I postulated for a while that this was the case. HPC technologies tend to evolve to a point of bandwidth (or latency) limitation. The broader IT market tends to follow.
This is basically stating that as you build out resources, common designs will tend to oversubscribe critical information pathways.
I had a conversation with a potential partner today where we were talking about HPC across multiple different subfields and we kept coming back to this. Unintentional or subconcious. Bandwidth limitations, basically data motion, is a major, and often, the major rate (of productive work) limiting factor in many systems.
There are some folks who need huge numbers of cycles, or more efficient cycles. They will buy accelerators. Some folks need huge data streams, and will buy big fast disk and networks. But as we increase the number of cores tied to single buses, as we tie more processor cores into each node, its the pipes between and within nodes that start bottlenecking.
I used to tell people that you can imagine problems as terms in power series. If you can knock off the first order problems, the second order will be the things that bite you. Or put less mathematically, you never (completely) solve problems, you just change which problems you want to work on.
Add many more cores to a node and memory and IO access are bottlenecks. 8 cores, each reading and writing files over local disk and a network will constrain performance. Sure, you can turn up the speed of the disk, or the network, and gain some period of time to be “free” of actually solving the problem. Intel did this with their FSB up-tick. It doesn’t solve the design issue associated with the single pipe for many cores, it just moves it out a bit. They changed the problem a little, but they still eventually have to solve it.
And NUMA, the solution to the above problem, brings in its own problems. Memory isn’t uniform, you now have to tell code, schedulers,etc about memory hierarchies as well as other things.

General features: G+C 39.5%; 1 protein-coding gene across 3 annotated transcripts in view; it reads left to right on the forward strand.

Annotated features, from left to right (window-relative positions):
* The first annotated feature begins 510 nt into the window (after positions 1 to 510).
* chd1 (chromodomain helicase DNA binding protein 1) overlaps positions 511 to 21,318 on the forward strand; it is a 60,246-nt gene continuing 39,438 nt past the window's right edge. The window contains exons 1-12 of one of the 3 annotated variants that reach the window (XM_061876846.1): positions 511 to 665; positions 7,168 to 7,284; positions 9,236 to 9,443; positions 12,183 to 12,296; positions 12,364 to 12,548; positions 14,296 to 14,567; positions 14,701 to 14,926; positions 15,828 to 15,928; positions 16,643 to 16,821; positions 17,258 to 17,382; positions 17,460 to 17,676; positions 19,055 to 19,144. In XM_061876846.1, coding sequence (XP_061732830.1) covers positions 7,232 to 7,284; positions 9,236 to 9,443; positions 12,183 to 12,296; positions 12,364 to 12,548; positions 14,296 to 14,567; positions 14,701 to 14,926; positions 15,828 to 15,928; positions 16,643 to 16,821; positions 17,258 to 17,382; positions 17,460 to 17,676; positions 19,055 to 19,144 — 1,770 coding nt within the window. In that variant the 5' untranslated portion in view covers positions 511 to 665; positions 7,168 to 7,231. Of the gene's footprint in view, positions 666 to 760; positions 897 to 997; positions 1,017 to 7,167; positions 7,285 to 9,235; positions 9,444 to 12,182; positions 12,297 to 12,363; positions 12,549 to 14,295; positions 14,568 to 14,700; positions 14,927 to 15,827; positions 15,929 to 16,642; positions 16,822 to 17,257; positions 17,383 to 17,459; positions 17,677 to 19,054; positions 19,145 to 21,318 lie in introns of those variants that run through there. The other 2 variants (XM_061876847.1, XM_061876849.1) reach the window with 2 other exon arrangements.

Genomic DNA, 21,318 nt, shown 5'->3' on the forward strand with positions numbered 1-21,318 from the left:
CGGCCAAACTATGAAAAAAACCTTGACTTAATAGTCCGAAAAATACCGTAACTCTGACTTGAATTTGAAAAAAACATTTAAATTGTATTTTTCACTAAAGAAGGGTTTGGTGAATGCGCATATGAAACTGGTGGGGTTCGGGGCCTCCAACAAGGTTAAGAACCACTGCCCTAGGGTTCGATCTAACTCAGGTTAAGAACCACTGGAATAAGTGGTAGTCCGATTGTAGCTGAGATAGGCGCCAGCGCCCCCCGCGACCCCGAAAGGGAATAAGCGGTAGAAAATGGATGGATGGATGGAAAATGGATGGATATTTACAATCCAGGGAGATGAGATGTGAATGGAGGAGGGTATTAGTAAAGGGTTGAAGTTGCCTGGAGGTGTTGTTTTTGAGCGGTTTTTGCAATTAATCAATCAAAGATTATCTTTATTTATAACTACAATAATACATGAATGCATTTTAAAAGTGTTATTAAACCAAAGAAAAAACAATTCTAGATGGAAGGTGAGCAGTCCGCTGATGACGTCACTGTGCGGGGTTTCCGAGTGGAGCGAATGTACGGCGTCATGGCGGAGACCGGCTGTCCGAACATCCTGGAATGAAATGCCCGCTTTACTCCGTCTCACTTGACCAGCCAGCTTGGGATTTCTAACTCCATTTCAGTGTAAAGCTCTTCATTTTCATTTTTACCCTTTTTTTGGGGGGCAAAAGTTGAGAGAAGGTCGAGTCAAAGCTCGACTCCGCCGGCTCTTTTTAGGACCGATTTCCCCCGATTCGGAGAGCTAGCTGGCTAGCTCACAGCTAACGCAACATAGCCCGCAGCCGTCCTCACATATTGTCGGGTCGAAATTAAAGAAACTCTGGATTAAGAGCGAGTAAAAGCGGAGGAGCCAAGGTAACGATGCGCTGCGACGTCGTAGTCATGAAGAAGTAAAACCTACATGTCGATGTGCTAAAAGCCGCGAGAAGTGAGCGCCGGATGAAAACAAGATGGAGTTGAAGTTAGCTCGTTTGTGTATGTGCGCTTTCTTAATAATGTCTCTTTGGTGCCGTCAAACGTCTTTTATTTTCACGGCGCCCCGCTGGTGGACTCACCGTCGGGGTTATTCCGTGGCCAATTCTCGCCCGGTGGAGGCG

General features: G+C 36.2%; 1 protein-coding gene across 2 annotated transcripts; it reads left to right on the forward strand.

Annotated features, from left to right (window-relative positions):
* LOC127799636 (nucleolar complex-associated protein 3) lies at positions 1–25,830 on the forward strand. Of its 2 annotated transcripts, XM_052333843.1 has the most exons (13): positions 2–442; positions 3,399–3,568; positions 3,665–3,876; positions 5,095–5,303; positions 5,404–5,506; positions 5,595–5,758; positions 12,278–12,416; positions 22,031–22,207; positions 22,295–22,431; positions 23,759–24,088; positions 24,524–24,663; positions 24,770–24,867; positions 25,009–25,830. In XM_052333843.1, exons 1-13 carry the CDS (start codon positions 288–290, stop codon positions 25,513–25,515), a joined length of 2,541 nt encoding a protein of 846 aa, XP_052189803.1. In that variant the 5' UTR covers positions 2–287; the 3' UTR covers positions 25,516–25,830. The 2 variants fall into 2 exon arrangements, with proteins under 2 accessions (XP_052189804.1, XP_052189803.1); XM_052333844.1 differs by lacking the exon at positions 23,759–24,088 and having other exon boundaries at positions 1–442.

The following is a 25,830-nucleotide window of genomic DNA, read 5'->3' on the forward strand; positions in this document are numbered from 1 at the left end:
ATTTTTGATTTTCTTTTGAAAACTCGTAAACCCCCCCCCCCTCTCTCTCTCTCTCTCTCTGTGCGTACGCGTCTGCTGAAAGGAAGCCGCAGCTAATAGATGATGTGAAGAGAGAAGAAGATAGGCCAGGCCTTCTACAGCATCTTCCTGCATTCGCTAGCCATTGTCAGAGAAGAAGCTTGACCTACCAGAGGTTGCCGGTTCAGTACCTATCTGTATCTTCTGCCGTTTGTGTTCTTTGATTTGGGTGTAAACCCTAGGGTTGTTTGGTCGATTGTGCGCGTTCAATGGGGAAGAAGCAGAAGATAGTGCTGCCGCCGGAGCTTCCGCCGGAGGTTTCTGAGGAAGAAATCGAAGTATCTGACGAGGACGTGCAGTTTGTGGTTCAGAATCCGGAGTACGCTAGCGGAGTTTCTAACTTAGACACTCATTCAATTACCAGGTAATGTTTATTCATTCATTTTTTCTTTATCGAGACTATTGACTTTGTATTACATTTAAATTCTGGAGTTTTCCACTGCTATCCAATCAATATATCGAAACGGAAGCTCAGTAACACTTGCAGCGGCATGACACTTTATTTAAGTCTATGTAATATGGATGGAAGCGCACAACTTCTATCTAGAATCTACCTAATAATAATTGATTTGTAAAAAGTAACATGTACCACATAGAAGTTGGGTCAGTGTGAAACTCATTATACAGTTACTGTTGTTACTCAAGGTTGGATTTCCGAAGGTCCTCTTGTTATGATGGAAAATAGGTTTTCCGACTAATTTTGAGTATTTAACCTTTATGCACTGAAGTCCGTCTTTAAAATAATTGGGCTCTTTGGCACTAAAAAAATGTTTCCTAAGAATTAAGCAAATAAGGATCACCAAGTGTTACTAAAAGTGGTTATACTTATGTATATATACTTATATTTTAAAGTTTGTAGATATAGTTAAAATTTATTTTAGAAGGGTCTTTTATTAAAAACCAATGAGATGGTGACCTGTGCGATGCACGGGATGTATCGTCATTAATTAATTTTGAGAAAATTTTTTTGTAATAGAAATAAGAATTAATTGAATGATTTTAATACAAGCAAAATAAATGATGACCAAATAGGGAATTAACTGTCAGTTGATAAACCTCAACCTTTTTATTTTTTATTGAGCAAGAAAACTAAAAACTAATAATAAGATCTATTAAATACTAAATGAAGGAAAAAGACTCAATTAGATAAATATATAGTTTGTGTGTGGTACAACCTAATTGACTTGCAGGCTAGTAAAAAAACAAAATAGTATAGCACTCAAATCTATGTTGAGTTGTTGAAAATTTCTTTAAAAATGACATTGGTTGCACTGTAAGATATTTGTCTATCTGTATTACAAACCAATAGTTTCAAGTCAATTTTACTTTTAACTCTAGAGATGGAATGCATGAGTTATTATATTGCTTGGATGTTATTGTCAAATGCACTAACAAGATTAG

Again, NUMA simply changes the problem. You still have one or two memory pipes per socket, and yes, you can fill them up … ask the people running weather and specific CFD and chemistry codes.
The problem in all these cases is running out of a particular shared resource. With N requestors for a resource., you would get, on average, about 1/Nth of this resource available. It scales. But in the wrong way.
As processors get infinitely fast, you still have finite time to access and move the data. Bandwidth is not getting much faster. I can’t plug a new disk or CPU in to my box and double my memory/IO bandwidth. These things are set in system design. Which means they are a fixed resource. A fixed contended-for resource.
Which suggests that there are points of diminshing returns in sharing resources. The resource is bandwidth in this case, and sharing it means that you need to use it effectively.
As noted in my compiler bit this past weekend, compilers don’t do a great job on using the processor resources. Bandwidth is a bit more esoteric. There are no compiler switches to optimize for bandwidth limitation. Careful design and planning are needed.
Just some thoughts … I think there is something fundamental lurking there somewhere. Sort of like a conservation of processor cycle law for SMPs, from which you can derive something that looks an aweful lot like Amdahl’s law.
Worth more time thinking about it.
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